Lavazza won 2012 Italian Mixted Teams Championships

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Lavazza Team from Turin won the 2012 Italian Mixted Teams Championships with: Maria Teresa Lavazza, Giorgio Duboin, Cecilia Rimstedt, Norberto Bocchi, Marion Michielsen and Agustin Madala. Second place to team Fornaciari from Bologna with: Carla Gianardi, Ezio Fornaciari, Cristiana Morgantini, Lorenzo Lauria, Monica Buratti and Carlo Mariani. Team Zenari from Trieste completes the podium with: Silvia Urbani, Fabio Zenari, Emanuela Capriata, Nino Masucci, Angela De Biasio and Antonio Cuccorese.

 The Italian Mixted Teams Championships were held in Salsomaggiore (Parma, Italy) November 1 to 4, 2012. There were three Series: Excellence (10 teams), A series (3 Groups of 10 teams) and B series (9 groups of 10 teams).

All Italian top players were present, playing for different teams. A curiosity: The Italian stars Claudio Nunes and Fulvio Fantoni, now bona fide resident in Monte-Carlo (Monaco), played for team Palma from Villa Fabbriche (a squad listed in A series). Their participation in these Italian Championships was possible thanks to some changes to the Italian Federattion ‘s Rules.

Before these changes, the paragraph n. 5 of Article 22 of that Rules provided that players who had represented another country at official EBL or WBF events could not play at Italian Championships for at least 3 years. October 28, 2012 the new Rules has been published by Italian Federation and the aforementioned paragraph no. 5 has been deleted.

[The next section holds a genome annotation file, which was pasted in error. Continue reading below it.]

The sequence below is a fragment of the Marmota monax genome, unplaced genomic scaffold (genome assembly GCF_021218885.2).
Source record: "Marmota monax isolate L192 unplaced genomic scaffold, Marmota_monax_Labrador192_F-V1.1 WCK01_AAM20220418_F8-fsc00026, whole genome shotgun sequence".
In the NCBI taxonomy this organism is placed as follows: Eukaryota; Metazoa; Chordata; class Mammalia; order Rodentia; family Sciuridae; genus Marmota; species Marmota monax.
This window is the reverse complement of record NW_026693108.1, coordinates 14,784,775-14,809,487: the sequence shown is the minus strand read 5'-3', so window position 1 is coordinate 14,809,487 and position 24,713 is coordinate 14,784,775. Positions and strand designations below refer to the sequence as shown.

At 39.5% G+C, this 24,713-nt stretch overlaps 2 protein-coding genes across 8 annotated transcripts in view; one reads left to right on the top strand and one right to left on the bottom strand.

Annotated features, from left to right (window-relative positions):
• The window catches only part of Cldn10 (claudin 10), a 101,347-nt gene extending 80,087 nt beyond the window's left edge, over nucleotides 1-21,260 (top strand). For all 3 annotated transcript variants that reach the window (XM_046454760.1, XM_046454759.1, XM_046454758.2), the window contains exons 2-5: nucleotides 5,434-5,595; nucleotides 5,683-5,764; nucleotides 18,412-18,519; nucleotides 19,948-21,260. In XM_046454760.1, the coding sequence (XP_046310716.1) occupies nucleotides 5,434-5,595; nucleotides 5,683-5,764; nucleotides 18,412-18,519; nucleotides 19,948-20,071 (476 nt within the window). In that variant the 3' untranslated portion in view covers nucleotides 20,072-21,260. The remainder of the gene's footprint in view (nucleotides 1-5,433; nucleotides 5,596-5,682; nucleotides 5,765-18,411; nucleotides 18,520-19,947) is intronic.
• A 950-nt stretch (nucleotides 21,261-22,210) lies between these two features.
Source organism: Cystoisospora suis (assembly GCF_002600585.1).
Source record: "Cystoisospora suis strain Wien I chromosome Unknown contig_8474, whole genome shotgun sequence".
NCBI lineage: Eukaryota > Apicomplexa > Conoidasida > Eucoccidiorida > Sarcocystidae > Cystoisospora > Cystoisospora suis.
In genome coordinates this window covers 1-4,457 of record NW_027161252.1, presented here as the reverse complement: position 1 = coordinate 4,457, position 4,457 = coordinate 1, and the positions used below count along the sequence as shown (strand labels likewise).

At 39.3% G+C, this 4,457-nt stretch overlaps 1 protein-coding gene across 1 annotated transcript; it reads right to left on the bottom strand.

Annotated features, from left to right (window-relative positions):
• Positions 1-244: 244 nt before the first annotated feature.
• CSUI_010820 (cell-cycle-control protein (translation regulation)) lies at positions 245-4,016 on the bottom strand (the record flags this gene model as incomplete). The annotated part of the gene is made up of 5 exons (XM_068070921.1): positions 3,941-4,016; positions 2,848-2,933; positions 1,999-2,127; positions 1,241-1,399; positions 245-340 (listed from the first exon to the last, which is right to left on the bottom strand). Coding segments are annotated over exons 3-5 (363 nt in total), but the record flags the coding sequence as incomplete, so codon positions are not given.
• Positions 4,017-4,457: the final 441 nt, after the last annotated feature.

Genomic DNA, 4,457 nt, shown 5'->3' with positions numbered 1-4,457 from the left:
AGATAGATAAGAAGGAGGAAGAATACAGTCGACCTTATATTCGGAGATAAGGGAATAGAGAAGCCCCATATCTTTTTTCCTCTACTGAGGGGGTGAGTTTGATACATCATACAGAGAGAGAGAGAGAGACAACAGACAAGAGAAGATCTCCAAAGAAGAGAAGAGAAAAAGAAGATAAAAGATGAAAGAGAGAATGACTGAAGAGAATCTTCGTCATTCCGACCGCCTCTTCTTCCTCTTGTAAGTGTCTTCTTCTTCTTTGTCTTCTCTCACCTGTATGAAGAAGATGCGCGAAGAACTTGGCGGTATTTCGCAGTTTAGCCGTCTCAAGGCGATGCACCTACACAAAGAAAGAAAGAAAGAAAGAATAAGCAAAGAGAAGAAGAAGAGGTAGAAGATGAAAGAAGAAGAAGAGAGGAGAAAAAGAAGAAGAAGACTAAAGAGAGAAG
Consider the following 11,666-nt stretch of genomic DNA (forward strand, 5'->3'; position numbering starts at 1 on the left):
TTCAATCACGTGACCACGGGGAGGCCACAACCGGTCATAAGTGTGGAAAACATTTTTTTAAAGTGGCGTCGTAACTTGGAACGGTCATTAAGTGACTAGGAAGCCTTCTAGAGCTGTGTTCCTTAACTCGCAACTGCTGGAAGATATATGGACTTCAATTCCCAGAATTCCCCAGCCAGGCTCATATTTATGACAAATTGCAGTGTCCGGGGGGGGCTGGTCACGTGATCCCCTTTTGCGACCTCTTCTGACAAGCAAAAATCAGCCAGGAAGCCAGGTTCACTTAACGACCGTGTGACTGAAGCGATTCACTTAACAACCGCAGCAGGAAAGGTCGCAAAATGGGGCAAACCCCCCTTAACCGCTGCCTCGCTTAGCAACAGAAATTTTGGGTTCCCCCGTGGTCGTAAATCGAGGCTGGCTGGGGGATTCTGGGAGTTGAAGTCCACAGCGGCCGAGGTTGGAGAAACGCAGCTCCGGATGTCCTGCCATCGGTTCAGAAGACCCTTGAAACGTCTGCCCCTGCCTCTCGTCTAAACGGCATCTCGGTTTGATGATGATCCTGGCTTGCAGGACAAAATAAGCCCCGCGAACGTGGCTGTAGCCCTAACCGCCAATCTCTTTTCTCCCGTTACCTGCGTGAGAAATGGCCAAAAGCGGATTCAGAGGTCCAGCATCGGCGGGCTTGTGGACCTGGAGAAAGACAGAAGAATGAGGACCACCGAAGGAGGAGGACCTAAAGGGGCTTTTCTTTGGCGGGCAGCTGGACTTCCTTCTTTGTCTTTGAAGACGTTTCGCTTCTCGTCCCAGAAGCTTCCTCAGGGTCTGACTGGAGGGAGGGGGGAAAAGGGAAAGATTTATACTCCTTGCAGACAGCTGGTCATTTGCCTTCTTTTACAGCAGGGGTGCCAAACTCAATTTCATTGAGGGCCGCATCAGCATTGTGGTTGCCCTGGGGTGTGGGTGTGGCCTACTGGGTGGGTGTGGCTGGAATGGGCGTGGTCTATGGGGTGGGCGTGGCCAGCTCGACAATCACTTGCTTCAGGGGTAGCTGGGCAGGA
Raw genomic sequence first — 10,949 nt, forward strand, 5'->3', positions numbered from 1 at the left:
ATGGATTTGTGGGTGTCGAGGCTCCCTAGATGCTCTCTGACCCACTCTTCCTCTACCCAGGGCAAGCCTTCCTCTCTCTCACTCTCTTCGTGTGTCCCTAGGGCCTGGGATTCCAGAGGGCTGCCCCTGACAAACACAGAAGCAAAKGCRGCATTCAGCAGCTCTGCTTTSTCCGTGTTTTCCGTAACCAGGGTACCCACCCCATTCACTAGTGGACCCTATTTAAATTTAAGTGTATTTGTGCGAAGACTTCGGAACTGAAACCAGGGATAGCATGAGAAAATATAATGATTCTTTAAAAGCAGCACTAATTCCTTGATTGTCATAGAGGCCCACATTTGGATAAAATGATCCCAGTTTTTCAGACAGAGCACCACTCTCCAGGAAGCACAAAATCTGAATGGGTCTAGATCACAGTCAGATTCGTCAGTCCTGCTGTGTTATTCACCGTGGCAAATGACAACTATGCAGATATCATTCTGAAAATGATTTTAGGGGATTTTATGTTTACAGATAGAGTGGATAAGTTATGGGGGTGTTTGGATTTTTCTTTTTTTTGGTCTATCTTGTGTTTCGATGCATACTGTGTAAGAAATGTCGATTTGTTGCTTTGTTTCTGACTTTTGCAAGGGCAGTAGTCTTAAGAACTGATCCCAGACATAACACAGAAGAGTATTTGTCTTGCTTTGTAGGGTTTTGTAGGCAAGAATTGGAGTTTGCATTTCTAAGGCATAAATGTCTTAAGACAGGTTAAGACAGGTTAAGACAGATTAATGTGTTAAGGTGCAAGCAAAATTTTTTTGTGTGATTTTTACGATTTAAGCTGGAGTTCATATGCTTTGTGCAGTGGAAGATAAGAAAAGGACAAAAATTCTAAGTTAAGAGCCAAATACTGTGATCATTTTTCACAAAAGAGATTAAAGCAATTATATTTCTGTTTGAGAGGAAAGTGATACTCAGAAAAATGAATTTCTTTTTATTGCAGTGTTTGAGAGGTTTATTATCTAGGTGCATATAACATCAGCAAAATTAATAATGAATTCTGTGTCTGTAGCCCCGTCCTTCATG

Rises – Norberto Bocchi in North (N-S vuln) had these cards:
♠10974  A106532  ♣Q4
East passed, Bocchi’s partner Cecilia Rimstedt opened 1♠, West passed, North raised to 3♠, all passed. +140. At the other table Nino Masucci bid 4♠ instead, -100, + 6 to Bocchi-Rimstedt.

3♠ is a bid suggested by a Total Trick Law’s corollary, committing the pair to play at the same level of the number of their trump cards (nine trumps, nine tricks). But there’s not jail for the outlaws, so it can be broken, also because the so said law is – if it is – a guide more in the contested auction, and here it doesn’t look that opponents are planning to contest.

It must be noted that North has a fine diamond suit or good ruff skill, but not both: if he uses the trumps to ruff, it becomes very difficult to establish the long suit and enter dummy to cash it. All would change, of course, putting the queen or the king into diamonds together with the ace.

That said, if the Opener had the minimum – then would pass an invite – it becomes clear that game chances only would depend on the diamonds owned by the same Opener, and they couldn’t be ascertained. How difficult is to check such values could be explained supposing to bid with inversion: be 2♠ inviting, 3♠ pre-emptive, and let’s see what could happen. If the opener had the minimum, after 1♠-2♠ she would try only with great unbalancing. But the trying suit wouldn’t be diamonds, where she is possibly short, but hearth or club (1♠-2♠; 3♣/). What’s more, if the Opener had a 5-5 two suiter, there aren’t chances that she pass the invite, whether it would be made by 2♠, or by 3♠, or by a kind smile.

Conclusion: the long diamond suit, that looks so important, is worth much less in order to establish the game chances because the values that would qualify it are buried in Opener’s hand, and without way to emerge.

The complete hand:

***

November 4, 2012

Laura Camponeschi & Paolo Enrico Garrisi

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